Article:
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Info For Teens

Puberty for Girls

Puberty is the time when our bodies begin to change from girls' bodies to women's bodies. It can take several years, and usually happens between the ages of nine and 17. Girls often start puberty before boys do.

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    What happens to a girl’s body during puberty?

    Your body begins growing faster. How long this "growth spurt" lasts and how tall you will be at the end of it depends on a lot of things — but mostly it has to do with how tall your family members are. Some girls have uncomfortable growing pains in their arms and legs as the bones grow faster than the muscles can stretch to keep up with them.
    During puberty, your breasts will start to change in size and shape. This change may happen quickly or slowly. And one breast may grow faster than the other. Your breasts may grow so fast they become sore. Your hips will start to widen. You may not even notice this because it's a very subtle change and goes on for a while.

    Your clitoris will grow a little, too. The inner lips of your vulva will become more prominent. They may stick out from the outer lips. They can be short or long, wrinkled or smooth. Some are equal in size and shape on both sides. And some are not. The inner lips can vary in color from pink to brownish black depending on the color of a woman's skin. They may change color as women mature. They are also sensitive and can swell when a woman is aroused. There is a lot of diversity in what a woman’s inner lips look like, and that's normal.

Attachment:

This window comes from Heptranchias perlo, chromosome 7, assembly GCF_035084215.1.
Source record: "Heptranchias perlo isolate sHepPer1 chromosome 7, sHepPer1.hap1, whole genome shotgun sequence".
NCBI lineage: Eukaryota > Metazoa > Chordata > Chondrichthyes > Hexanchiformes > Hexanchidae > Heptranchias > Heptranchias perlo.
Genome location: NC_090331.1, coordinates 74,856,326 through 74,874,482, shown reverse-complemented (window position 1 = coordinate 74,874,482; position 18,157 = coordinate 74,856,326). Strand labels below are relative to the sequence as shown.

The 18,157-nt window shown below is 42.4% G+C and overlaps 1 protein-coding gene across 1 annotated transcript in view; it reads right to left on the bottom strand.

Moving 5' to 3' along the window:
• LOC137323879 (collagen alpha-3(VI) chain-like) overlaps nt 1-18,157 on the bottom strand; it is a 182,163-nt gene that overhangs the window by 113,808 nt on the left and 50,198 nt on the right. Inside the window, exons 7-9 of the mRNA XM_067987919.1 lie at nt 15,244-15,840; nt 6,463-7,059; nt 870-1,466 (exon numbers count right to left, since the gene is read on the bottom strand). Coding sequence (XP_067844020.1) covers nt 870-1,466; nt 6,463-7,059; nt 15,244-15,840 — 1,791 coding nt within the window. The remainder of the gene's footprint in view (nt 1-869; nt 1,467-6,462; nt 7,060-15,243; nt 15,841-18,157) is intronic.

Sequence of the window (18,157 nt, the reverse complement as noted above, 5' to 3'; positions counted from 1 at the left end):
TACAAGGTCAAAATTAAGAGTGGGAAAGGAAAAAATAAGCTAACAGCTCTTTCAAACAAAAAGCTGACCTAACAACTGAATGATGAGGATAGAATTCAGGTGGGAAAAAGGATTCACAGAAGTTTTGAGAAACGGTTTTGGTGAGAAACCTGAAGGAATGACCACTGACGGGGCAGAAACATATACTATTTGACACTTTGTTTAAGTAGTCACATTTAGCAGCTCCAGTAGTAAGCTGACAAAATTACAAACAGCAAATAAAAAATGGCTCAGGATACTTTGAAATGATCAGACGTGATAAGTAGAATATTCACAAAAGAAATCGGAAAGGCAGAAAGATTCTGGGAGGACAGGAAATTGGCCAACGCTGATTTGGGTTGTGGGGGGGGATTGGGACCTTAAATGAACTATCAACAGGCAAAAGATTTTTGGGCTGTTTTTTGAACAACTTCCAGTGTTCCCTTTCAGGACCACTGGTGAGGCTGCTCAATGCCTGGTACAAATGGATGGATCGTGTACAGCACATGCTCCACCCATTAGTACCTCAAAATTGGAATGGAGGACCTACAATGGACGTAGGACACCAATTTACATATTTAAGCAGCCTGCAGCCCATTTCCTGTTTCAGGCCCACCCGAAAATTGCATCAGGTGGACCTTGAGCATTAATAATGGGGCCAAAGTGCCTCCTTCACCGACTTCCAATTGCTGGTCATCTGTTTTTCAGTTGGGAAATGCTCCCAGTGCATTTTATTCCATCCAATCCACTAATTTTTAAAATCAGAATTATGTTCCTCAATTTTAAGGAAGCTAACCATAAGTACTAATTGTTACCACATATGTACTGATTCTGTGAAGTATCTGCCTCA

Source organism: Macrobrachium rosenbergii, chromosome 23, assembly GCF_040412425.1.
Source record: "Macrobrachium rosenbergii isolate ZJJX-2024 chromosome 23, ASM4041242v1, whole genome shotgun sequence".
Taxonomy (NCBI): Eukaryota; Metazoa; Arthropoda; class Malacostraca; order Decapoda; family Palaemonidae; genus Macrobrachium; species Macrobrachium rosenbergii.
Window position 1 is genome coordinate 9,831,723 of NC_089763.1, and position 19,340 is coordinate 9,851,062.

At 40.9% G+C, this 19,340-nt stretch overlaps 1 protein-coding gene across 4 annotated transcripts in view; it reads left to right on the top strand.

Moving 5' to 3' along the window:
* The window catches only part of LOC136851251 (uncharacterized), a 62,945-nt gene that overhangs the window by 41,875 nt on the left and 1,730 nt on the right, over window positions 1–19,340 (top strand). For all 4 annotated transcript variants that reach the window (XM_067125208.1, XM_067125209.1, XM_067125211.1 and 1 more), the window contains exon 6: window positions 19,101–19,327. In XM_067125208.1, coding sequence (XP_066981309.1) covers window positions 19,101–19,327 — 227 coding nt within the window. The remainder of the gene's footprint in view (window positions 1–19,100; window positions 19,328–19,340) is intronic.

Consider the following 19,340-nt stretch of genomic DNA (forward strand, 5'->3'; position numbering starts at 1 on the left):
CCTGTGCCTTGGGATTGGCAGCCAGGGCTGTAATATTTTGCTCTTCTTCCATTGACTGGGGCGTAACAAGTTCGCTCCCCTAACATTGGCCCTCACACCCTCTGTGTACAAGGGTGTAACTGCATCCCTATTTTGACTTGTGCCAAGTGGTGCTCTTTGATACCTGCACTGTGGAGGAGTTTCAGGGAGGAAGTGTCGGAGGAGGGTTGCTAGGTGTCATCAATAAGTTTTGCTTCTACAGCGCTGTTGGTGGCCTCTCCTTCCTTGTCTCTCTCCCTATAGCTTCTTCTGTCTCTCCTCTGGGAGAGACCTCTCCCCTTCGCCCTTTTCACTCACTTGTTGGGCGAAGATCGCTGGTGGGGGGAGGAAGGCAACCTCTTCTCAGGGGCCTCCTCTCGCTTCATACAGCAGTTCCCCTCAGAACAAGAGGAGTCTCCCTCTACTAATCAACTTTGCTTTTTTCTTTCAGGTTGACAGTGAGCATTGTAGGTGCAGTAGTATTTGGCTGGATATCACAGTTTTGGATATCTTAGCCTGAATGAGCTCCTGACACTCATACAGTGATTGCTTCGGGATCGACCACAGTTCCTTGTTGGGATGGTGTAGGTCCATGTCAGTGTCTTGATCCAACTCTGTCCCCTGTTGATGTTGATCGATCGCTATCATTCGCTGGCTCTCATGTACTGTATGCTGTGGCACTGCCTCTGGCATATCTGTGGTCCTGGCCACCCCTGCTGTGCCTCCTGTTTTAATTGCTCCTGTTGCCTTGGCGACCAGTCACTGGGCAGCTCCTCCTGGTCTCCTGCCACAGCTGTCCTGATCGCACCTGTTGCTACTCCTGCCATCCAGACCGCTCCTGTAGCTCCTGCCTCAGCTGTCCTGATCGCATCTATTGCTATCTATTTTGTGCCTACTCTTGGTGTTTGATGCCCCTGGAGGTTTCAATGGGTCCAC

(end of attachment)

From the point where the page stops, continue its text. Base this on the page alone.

Coarse hair (pubic hair) starts to grow under your arms and around and above your vulva, and finer hair begins to show on your legs and arms. You’ll probably begin to sweat more under your arms, and your sweat may smell different. This is easy to deal with — you can shower or bathe more often and begin using deodorant or antiperspirant if you don't like the smell.

    During puberty, both girls and boys may develop acne (also called "pimples" or "zits"). Acne is very common and fairly easy to treat. Your health care provider can help you find a treatment that's right for you.

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    What’s a period?

    At some point during puberty, you will begin to get your monthly period. Periods are part of a monthly cycle that most healthy women's bodies go through during their reproductive years (the part of their lives when they're able to have children). You don't usually see or feel the rest of the cycle, so your period is an indicator that the cycle happened.

    The menstrual flow is usually heaviest during the first few days. Some women get cramps before or during their periods. This is normal and usually goes away with Tylenol or ibuprofen or the use of a heating pad. If you have a lot of cramping, you can get help from your health care provider. Some women feel irritable, bloated, or have any number of other symptoms before their period starts. These symptoms are temporary and are called "PMS," which stands for premenstrual syndrome.

    At first, most women have "irregular" periods, meaning they don't have them every month, or at the same time from month-to-month. Most women become more regular after a year, although some women never do. Women’s cycles can be as short as 21 days or longer than 35 days. Most cycles are between 25 and 35 days long. There are a few things that could make your period late:

    • pregnancy
    • stress
    • excessive exercise — many female athletes have irregular periods
    • not enough food (anorexia)
    • big changes in your life — taking a trip somewhere, moving